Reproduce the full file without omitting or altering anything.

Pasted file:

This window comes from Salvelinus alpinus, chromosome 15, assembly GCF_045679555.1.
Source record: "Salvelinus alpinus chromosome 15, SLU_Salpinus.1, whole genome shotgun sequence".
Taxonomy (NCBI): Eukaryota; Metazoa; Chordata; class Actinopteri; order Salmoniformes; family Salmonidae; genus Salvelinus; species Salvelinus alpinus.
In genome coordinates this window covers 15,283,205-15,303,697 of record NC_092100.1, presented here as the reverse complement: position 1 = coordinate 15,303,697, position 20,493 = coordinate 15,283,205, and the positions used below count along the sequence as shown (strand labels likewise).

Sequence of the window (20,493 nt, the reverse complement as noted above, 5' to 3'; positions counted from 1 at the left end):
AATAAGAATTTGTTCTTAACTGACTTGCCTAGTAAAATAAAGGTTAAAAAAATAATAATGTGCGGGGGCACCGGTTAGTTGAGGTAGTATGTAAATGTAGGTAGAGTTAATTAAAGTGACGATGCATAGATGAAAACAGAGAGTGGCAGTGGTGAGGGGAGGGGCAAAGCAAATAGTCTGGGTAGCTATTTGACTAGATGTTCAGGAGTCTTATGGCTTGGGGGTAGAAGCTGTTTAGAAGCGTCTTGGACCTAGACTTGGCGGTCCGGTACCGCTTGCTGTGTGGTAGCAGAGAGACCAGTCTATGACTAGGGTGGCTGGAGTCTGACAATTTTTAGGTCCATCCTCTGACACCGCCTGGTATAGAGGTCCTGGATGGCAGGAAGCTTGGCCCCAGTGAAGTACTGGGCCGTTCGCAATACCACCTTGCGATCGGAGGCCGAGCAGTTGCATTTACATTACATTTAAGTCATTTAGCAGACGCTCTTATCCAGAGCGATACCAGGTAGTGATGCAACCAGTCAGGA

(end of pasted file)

This window comes from Salvelinus alpinus, chromosome 15, assembly GCF_045679555.1.
Source record: "Salvelinus alpinus chromosome 15, SLU_Salpinus.1, whole genome shotgun sequence".
Taxonomy (NCBI): Eukaryota; Metazoa; Chordata; class Actinopteri; order Salmoniformes; family Salmonidae; genus Salvelinus; species Salvelinus alpinus.
In genome coordinates this window covers 15,283,205-15,303,697 of record NC_092100.1, presented here as the reverse complement: position 1 = coordinate 15,303,697, position 20,493 = coordinate 15,283,205, and the positions used below count along the sequence as shown (strand labels likewise).

Sequence of the window (20,493 nt, the reverse complement as noted above, 5' to 3'; positions counted from 1 at the left end):
AATAAGAATTTGTTCTTAACTGACTTGCCTAGTAAAATAAAGGTTAAAAAAATAATAATGTGCGGGGGCACCGGTTAGTTGAGGTAGTATGTAAATGTAGGTAGAGTTAATTAAAGTGACGATGCATAGATGAAAACAGAGAGTGGCAGTGGTGAGGGGAGGGGCAAAGCAAATAGTCTGGGTAGCTATTTGACTAGATGTTCAGGAGTCTTATGGCTTGGGGGTAGAAGCTGTTTAGAAGCGTCTTGGACCTAGACTTGGCGGTCCGGTACCGCTTGCTGTGTGGTAGCAGAGAGACCAGTCTATGACTAGGGTGGCTGGAGTCTGACAATTTTTAGGTCCATCCTCTGACACCGCCTGGTATAGAGGTCCTGGATGGCAGGAAGCTTGGCCCCAGTGAAGTACTGGGCCGTTCGCAATACCACCTTGCGATCGGAGGCCGAGCAGTTGCATTTACATTACATTTAAGTCATTTAGCAGACGCTCTTATCCAGAGCGATACCAGGTAGTGATGCAACCAGTCAGGA